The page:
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Politics How our opinions on gay marriage have changed

06:50  11 june  2021
06:50  11 june  2021 Source:   washingtonexaminer.com

The Story of How Same-Sex Marriage Went From Fringe to Mainstream

  The Story of How Same-Sex Marriage Went From Fringe to Mainstream Sasha Issenberg on what can be learned from the civil-rights breakthrough of the 21st century.An idea that was sort of fringe 30 years ago is now acceptable, and an almost unquestioned part of the fabric of American life.

Marriage is how society recognizes and protects this right. Marriage is the planet’s only institution whose core purpose is to unite the biological, social and legal components of parenthood into one lasting bond. Marriage says to a child: The man and the woman whose sexual union made you will At the level of first principles, gay marriage effaces that gift. No same-sex couple, married or not, can ever under any circumstances combine biological, social and legal parenthood into one bond. For this and other reasons, gay marriage has become a significant contributor to marriage ’s continuing

How did my opinion change ? By knowing homosexuals as human beings, instead of some kind of hideous deformity among THEM. They are exactly that- human beings: good, bad, effeminate, masculine, intelligent, stupid, kind, mean- ad infinitum. Changing the marriage law will have consequences for what is taught in our kids classrooms; Changing the marriage law to allow same-sex couples to marry will mean taking gender out of our laws; Radical gay sex education programs will become more widespread and compulsory as it has overseas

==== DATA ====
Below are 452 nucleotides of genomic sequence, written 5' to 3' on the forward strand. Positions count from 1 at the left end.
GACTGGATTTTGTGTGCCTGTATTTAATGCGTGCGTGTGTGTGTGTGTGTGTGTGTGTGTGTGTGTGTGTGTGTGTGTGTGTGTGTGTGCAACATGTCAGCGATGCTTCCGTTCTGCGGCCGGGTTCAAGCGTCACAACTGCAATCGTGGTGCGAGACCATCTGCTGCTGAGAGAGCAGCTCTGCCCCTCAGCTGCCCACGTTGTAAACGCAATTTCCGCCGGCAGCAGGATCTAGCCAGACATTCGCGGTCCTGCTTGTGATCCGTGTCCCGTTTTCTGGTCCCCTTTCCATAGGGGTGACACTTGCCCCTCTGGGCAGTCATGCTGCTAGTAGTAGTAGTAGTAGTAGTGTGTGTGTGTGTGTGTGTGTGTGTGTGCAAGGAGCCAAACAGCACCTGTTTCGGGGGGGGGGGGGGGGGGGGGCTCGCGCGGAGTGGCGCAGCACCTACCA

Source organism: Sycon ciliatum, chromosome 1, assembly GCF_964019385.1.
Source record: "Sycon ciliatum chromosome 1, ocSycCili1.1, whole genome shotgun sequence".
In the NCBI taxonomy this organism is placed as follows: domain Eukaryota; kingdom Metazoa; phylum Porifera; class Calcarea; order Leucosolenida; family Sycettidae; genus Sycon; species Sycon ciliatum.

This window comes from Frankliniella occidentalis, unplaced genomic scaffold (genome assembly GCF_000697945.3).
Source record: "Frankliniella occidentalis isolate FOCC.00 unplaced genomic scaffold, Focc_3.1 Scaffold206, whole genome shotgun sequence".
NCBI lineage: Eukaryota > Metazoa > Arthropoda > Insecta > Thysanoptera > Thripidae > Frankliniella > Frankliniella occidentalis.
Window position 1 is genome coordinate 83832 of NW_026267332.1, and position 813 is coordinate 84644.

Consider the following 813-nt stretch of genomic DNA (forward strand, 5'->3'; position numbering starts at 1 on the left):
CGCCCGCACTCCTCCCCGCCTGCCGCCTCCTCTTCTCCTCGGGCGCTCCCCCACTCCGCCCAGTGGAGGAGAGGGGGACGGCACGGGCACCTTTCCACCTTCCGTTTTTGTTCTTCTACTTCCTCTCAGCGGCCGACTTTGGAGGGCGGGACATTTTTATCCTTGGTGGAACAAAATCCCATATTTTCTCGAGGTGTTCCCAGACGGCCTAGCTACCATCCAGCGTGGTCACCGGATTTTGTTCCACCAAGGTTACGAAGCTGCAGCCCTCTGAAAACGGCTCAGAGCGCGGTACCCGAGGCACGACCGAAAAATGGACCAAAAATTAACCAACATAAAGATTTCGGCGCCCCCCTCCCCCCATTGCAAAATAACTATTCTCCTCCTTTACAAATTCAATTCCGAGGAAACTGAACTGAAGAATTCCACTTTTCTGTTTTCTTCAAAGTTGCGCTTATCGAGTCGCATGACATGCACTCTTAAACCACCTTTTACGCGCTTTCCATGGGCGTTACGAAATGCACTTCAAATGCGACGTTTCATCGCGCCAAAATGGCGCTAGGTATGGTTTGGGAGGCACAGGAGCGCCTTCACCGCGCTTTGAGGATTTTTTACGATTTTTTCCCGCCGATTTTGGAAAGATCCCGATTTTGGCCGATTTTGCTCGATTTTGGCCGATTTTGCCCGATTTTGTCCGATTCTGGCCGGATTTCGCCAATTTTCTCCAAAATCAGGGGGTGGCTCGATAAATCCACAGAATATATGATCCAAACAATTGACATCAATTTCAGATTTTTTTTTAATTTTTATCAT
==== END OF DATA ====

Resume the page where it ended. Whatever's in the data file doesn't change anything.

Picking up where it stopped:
When former President Barack Obama campaigned against gay marriage in 2008, the majority of his party agreed with him. Traditional marriages between one man and one woman were still considered the backbone of a healthy society; the nuclear family was still his ideals.

a close up of a blue table: YL.GayMarriage.jpg © Provided by Washington Examiner YL.GayMarriage.jpg

Five years later, Obama's publicly expressed opinion on the matter changed dramatically, as did that of most Democrats’. The reason was obvious: Public opinion was also shifting. By 2011, the number of people who supported legalizing gay marriage finally overtook the number of people who opposed it. And just two years later, the Supreme Court issued its Obergefell v. Hodges ruling, cementing into law a new definition of marriage, one that included same-sex couples.

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That sort of reversal in public opinion -- particularly on a social issue -- is unique in modern American political history. "This is an unprecedented shift in public opinion ," Republican pollster Glen Bolger told me recently. "In 20 years it won't even be an issue." 2. Here's an animated chart of the change . 3. This chart shows how the divide on gay marriage is less party driven than generational. 4. It's not only that young people are more accepting of gay marriage . It's that every generation, as it has aged, has grown more supportive.

But gay marriage is new. Unfortunately as Christians we have not done enough to argue against the many other deviations from Biblical truth have been accepted in our modern world before this latest step of allowing gay marriage . These include open acceptance and promotion of premarital sex @CMI a question,i looked up Heather Barwick and not surprising there was some articles that were blasting her from the LGBT activists,claiming that just because she was not happy doesnt mean other kids raise by gay people aren't. How would you respond to gays (who according to them) have raise